An ICLR 2019 paper by Neklyudov, Egorov and Vetrov on an optimal choice of the proposal in an independent Metropolis algorithm I discovered via an X validated question. Namely whether or not the expected Metropolis-Hastings acceptance ratio is always one (which it is not when the support of the proposal is restricted). The paper mentions the domination of the Accept-Reject algorithm by the associated independent Metropolis-Hastings algorithm, which has actually been stated in our Monte Carlo Statistical Methods (1999, Lemma 6.3.2) and may prove even older. The authors also note that the expected acceptance probability is equal to one minus the total variation distance between the joint defined as target x Metropolis-Hastings proposal distribution and its time-reversed version. Which seems to suffer from the same difficulty as the one mentioned in the X validated question. Namely that it only holds when the support of the Metropolis-Hastings proposal is at least the support of the target (or else when the support of the joint defined as target x Metropolis-Hastings proposal distribution is somewhat symmetric. Replacing total variation with Kullback-Leibler then leads to a manageable optimisation target if the proposal is a parameterised independent distribution. With a GAN version when the proposal is not explicitly available. I find it rather strange that one still seeks independent proposals for running Metropolis-Hastings algorithms as the result will depend on the family of proposals considered and as performances will deteriorate with dimension (the authors mention a 10% acceptance rate, which sounds quite low). [As an aside, ICLR 2020 will take part in Addis Abeba next April.]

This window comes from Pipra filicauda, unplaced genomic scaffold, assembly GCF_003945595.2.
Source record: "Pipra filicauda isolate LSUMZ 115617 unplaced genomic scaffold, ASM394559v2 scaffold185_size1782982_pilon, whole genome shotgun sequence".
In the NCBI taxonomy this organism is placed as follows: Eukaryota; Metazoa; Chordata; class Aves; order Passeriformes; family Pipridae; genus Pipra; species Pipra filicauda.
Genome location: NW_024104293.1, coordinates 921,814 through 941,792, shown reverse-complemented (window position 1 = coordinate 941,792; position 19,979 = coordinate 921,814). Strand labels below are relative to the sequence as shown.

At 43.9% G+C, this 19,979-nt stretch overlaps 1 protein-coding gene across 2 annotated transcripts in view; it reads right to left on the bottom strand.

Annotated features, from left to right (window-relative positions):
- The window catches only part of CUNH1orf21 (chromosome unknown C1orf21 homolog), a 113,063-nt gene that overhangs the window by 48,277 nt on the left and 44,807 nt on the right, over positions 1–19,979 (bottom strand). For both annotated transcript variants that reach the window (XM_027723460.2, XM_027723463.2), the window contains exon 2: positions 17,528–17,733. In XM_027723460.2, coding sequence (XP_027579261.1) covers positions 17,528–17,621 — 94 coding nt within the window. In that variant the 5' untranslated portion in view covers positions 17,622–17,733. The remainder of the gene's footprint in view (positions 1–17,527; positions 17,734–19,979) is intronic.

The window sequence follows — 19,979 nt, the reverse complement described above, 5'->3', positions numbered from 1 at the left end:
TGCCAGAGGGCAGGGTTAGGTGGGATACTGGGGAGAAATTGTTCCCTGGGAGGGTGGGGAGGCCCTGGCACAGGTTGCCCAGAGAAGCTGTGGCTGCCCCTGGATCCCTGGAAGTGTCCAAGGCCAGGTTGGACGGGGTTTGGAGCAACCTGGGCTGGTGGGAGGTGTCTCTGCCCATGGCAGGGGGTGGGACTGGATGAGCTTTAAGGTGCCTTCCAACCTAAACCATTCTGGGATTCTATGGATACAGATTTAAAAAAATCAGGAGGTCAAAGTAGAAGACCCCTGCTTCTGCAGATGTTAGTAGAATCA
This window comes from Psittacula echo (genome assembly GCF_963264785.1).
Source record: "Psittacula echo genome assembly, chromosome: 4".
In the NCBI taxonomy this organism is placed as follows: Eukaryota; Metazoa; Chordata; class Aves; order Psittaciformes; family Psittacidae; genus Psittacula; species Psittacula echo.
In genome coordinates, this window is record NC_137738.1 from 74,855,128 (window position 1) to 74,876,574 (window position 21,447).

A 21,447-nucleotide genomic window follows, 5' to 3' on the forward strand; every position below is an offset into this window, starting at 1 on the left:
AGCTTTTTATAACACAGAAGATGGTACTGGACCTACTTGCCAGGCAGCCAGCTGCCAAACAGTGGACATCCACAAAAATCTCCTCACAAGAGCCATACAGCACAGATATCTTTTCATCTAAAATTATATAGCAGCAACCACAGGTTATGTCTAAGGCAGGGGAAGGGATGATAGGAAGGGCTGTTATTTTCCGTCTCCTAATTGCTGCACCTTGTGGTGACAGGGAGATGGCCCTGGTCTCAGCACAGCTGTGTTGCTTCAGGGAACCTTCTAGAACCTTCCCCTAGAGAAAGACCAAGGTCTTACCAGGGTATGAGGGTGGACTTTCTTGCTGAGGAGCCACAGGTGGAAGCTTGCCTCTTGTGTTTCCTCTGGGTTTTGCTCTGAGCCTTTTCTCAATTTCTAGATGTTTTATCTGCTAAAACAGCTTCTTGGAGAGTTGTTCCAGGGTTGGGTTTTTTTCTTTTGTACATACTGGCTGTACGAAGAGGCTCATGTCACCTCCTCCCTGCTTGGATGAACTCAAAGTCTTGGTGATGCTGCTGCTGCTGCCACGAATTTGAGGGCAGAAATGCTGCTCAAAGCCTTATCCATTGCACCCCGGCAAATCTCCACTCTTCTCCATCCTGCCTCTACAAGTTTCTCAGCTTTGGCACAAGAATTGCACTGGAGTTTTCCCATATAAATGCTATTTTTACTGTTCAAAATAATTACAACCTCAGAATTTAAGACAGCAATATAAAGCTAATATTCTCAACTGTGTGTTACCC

noise contrastive estimation

Posted in Statistics with tags , , , , , , , , , on July 15, 2019 by xi'an

As I was attending Lionel Riou-Durand’s PhD thesis defence in ENSAE-CREST last week, I had a look at his papers (!). The 2018 noise contrastive paper is written with Nicolas Chopin (both authors share the CREST affiliation with me). Which compares Charlie Geyer’s 1994 bypassing the intractable normalising constant problem by virtue of an artificial logit model with additional simulated data from another distribution ψ.

“Geyer (1994) established the asymptotic properties of the MC-MLE estimates under general conditions; in particular that the x’s are realisations of an ergodic process. This is remarkable, given that most of the theory on M-estimation (i.e.estimation obtained by maximising functions) is restricted to iid data.”